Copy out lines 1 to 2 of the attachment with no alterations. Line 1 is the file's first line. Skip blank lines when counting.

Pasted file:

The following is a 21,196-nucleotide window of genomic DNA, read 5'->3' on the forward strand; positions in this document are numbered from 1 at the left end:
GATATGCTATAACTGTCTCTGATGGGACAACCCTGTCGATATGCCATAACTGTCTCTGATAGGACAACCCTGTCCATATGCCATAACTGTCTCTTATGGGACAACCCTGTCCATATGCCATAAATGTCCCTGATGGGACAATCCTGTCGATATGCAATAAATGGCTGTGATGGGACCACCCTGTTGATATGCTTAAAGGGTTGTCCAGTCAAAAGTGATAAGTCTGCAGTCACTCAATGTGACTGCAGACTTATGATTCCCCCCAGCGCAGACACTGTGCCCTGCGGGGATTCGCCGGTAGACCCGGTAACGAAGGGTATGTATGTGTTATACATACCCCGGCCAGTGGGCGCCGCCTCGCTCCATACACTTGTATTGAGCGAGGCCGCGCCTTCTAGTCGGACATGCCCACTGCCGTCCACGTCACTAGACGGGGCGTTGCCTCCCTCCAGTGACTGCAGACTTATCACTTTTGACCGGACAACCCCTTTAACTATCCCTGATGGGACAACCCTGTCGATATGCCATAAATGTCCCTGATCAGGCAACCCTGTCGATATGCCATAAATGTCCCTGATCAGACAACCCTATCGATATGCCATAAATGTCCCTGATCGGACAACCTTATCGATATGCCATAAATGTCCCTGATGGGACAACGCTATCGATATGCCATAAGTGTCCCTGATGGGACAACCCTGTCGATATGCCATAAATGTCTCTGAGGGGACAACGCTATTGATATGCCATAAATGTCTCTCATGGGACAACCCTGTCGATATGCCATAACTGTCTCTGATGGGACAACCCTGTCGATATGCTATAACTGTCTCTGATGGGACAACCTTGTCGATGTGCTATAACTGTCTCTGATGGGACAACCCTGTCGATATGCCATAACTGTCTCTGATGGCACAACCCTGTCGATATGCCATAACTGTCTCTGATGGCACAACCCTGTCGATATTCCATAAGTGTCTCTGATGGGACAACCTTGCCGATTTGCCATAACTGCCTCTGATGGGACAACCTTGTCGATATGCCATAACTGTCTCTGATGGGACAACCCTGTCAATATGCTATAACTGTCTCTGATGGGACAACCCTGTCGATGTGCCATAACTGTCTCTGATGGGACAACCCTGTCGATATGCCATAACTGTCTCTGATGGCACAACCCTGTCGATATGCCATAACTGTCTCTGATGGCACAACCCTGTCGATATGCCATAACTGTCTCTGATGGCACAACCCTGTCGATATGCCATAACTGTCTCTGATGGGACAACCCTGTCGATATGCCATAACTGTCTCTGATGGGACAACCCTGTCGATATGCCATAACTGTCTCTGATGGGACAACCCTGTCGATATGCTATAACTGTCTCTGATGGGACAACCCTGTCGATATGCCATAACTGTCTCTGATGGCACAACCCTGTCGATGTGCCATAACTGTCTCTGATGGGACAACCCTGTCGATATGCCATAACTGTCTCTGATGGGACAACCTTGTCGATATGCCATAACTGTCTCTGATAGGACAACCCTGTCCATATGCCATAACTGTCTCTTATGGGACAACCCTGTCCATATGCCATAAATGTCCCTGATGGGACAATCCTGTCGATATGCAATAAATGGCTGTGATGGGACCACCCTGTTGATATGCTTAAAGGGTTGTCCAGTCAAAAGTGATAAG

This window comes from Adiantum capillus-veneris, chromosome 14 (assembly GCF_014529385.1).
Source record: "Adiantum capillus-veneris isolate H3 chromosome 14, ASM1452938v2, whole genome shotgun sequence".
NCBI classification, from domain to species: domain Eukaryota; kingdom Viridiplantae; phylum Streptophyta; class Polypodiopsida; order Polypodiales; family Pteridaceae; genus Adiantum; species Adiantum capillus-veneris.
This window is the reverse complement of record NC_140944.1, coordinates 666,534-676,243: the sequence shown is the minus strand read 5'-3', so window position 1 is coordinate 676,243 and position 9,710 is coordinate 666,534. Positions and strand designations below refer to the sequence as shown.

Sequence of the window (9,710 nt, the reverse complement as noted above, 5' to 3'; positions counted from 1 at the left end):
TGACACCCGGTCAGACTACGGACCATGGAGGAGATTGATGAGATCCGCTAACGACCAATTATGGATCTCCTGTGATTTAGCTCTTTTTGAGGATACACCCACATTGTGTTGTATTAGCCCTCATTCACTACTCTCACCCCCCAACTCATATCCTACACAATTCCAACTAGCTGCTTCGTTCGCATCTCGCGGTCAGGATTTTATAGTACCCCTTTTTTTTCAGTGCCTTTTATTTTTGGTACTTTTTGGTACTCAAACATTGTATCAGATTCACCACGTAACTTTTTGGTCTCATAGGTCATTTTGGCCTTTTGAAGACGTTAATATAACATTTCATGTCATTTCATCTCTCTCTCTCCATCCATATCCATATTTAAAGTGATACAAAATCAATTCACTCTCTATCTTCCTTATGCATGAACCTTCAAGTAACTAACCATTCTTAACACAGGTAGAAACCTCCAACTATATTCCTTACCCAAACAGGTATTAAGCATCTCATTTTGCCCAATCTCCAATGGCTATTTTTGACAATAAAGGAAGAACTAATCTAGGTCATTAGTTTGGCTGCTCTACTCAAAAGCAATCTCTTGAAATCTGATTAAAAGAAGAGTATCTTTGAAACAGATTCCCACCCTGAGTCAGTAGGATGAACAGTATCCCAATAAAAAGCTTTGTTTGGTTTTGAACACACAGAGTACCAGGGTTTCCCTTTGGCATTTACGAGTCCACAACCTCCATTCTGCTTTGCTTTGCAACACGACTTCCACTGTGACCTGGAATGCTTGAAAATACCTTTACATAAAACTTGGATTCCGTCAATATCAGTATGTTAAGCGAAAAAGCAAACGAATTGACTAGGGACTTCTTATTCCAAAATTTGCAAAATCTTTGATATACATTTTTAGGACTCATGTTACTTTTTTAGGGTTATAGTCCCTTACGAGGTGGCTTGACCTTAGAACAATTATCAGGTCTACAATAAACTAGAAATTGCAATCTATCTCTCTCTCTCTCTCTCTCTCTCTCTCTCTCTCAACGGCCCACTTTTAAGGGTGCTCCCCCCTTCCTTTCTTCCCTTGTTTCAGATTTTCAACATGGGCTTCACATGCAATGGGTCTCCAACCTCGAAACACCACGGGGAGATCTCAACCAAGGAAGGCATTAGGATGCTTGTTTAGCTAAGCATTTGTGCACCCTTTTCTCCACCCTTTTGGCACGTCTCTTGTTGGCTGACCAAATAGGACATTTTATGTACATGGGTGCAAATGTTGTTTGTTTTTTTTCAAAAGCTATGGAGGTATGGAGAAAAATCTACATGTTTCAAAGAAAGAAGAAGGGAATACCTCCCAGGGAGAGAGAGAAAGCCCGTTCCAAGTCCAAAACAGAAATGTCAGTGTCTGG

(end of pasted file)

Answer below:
The following is a 21,196-nucleotide window of genomic DNA, read 5'->3' on the forward strand; positions in this document are numbered from 1 at the left end:
GATATGCTATAACTGTCTCTGATGGGACAACCCTGTCGATATGCCATAACTGTCTCTGATAGGACAACCCTGTCCATATGCCATAACTGTCTCTTATGGGACAACCCTGTCCATATGCCATAAATGTCCCTGATGGGACAATCCTGTCGATATGCAATAAATGGCTGTGATGGGACCACCCTGTTGATATGCTTAAAGGGTTGTCCAGTCAAAAGTGATAAGTCTGCAGTCACTCAATGTGACTGCAGACTTATGATTCCCCCCAGCGCAGACACTGTGCCCTGCGGGGATTCGCCGGTAGACCCGGTAACGAAGGGTATGTATGTGTTATACATACCCCGGCCAGTGGGCGCCGCCTCGCTCCATACACTTGTATTGAGCGAGGCCGCGCCTTCTAGTCGGACATGCCCACTGCCGTCCACGTCACTAGACGGGGCGTTGCCTCCCTCCAGTGACTGCAGACTTATCACTTTTGACCGGACAACCCCTTTAACTATCCCTGATGGGACAACCCTGTCGATATGCCATAAATGTCCCTGATCAGGCAACCCTGTCGATATGCCATAAATGTCCCTGATCAGACAACCCTATCGATATGCCATAAATGTCCCTGATCGGACAACCTTATCGATATGCCATAAATGTCCCTGATGGGACAACGCTATCGATATGCCATAAGTGTCCCTGATGGGACAACCCTGTCGATATGCCATAAATGTCTCTGAGGGGACAACGCTATTGATATGCCATAAATGTCTCTCATGGGACAACCCTGTCGATATGCCATAACTGTCTCTGATGGGACAACCCTGTCGATATGCTATAACTGTCTCTGATGGGACAACCTTGTCGATGTGCTATAACTGTCTCTGATGGGACAACCCTGTCGATATGCCATAACTGTCTCTGATGGCACAACCCTGTCGATATGCCATAACTGTCTCTGATGGCACAACCCTGTCGATATTCCATAAGTGTCTCTGATGGGACAACCTTGCCGATTTGCCATAACTGCCTCTGATGGGACAACCTTGTCGATATGCCATAACTGTCTCTGATGGGACAACCCTGTCAATATGCTATAACTGTCTCTGATGGGACAACCCTGTCGATGTGCCATAACTGTCTCTGATGGGACAACCCTGTCGATATGCCATAACTGTCTCTGATGGCACAACCCTGTCGATATGCCATAACTGTCTCTGATGGCACAACCCTGTCGATATGCCATAACTGTCTCTGATGGCACAACCCTGTCGATATGCCATAACTGTCTCTGATGGGACAACCCTGTCGATATGCCATAACTGTCTCTGATGGGACAACCCTGTCGATATGCCATAACTGTCTCTGATGGGACAACCCTGTCGATATGCTATAACTGTCTCTGATGGGACAACCCTGTCGATATGCCATAACTGTCTCTGATGGCACAACCCTGTCGATGTGCCATAACTGTCTCTGATGGGACAACCCTGTCGATATGCCATAACTGTCTCTGATGGGACAACCTTGTCGATATGCCATAACTGTCTCTGATAGGACAACCCTGTCCATATGCCATAACTGTCTCTTATGGGACAACCCTGTCCATATGCCATAAATGTCCCTGATGGGACAATCCTGTCGATATGCAATAAATGGCTGTGATGGGACCACCCTGTTGATATGCTTAAAGGGTTGTCCAGTCAAAAGTGATAAG